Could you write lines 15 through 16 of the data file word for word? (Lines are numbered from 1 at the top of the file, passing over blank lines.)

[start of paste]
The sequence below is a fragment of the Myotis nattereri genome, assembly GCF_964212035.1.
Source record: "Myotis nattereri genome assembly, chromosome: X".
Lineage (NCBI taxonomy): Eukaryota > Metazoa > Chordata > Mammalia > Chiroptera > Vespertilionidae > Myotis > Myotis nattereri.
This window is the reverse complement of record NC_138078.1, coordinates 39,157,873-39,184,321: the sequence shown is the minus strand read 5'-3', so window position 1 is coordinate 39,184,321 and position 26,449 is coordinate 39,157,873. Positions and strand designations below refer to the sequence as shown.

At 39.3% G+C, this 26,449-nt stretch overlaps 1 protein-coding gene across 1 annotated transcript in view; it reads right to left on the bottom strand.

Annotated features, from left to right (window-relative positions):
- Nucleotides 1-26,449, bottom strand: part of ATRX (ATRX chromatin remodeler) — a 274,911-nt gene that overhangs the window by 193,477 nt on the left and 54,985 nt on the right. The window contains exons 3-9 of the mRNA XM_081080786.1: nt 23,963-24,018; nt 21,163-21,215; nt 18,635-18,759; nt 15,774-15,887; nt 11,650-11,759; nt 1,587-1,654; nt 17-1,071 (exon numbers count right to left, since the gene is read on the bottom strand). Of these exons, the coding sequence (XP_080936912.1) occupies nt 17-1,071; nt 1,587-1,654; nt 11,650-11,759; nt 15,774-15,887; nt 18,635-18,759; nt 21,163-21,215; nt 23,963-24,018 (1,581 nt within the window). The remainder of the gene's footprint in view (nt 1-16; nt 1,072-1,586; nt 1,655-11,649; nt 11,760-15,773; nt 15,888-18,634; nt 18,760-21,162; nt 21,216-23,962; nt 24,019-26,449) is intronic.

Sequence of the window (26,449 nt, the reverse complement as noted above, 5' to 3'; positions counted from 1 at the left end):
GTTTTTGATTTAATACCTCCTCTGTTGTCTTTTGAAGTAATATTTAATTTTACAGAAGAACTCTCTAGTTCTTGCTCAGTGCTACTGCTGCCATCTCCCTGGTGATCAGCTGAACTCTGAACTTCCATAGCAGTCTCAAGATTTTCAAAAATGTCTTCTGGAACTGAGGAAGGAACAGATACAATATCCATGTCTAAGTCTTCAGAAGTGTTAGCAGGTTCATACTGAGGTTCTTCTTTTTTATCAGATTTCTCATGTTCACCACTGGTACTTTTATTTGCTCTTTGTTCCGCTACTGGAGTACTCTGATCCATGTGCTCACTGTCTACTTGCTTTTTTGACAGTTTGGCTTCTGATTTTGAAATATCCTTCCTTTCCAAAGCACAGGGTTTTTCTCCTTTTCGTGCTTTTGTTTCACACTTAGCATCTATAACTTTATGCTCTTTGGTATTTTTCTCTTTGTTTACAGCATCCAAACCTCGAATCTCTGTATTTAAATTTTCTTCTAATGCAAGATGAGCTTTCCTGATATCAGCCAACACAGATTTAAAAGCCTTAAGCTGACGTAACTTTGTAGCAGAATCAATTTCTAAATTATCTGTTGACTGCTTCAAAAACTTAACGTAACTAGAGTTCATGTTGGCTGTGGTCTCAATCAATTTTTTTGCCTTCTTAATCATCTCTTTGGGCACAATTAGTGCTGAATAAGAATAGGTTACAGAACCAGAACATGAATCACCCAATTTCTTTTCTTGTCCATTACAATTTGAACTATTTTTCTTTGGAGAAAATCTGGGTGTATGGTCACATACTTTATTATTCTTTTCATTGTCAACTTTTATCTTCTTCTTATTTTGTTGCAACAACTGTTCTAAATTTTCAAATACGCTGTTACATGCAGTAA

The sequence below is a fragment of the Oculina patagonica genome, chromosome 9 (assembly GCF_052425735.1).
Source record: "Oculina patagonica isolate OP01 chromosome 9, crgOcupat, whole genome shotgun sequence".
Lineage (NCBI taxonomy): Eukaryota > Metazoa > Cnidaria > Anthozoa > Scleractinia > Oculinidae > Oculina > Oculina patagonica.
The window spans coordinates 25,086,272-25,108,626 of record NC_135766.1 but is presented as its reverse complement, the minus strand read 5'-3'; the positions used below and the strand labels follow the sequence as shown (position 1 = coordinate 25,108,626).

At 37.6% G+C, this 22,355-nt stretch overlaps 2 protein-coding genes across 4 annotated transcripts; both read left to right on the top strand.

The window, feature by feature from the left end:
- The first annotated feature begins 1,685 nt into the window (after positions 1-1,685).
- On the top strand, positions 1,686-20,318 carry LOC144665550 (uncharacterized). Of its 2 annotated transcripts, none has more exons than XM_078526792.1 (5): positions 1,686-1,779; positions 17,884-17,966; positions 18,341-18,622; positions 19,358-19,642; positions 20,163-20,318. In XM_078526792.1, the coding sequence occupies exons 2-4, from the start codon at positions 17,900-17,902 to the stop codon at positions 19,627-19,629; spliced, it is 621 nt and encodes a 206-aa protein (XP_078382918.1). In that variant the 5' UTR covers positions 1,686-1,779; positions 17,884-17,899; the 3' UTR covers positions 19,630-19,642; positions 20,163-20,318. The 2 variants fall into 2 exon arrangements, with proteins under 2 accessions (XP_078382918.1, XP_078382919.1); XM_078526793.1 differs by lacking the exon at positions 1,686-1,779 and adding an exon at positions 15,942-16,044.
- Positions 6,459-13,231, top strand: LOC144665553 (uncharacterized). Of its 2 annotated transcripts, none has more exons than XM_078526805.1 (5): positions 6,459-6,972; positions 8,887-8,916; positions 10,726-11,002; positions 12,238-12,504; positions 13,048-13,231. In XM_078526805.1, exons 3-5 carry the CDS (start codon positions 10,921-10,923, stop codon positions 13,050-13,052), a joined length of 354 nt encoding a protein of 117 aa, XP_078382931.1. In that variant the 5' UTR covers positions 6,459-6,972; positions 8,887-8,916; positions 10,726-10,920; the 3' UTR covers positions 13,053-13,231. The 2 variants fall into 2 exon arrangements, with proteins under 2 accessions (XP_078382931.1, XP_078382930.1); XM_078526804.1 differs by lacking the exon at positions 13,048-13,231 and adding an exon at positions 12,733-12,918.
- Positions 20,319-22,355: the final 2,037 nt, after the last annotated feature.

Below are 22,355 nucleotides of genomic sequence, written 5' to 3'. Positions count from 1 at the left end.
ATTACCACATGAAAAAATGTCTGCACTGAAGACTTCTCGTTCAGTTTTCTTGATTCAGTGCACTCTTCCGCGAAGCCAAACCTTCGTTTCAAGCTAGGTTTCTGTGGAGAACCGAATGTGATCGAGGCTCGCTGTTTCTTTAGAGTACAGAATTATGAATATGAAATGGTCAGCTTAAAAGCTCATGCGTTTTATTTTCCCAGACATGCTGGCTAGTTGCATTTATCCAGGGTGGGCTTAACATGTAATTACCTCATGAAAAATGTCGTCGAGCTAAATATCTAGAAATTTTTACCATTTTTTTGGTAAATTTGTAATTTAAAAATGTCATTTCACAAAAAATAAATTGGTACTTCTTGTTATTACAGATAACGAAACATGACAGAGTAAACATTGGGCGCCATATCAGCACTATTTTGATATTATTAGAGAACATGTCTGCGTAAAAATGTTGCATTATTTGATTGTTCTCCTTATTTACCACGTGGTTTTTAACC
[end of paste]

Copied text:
The window, feature by feature from the left end:
- The first annotated feature begins 1,685 nt into the window (after positions 1-1,685).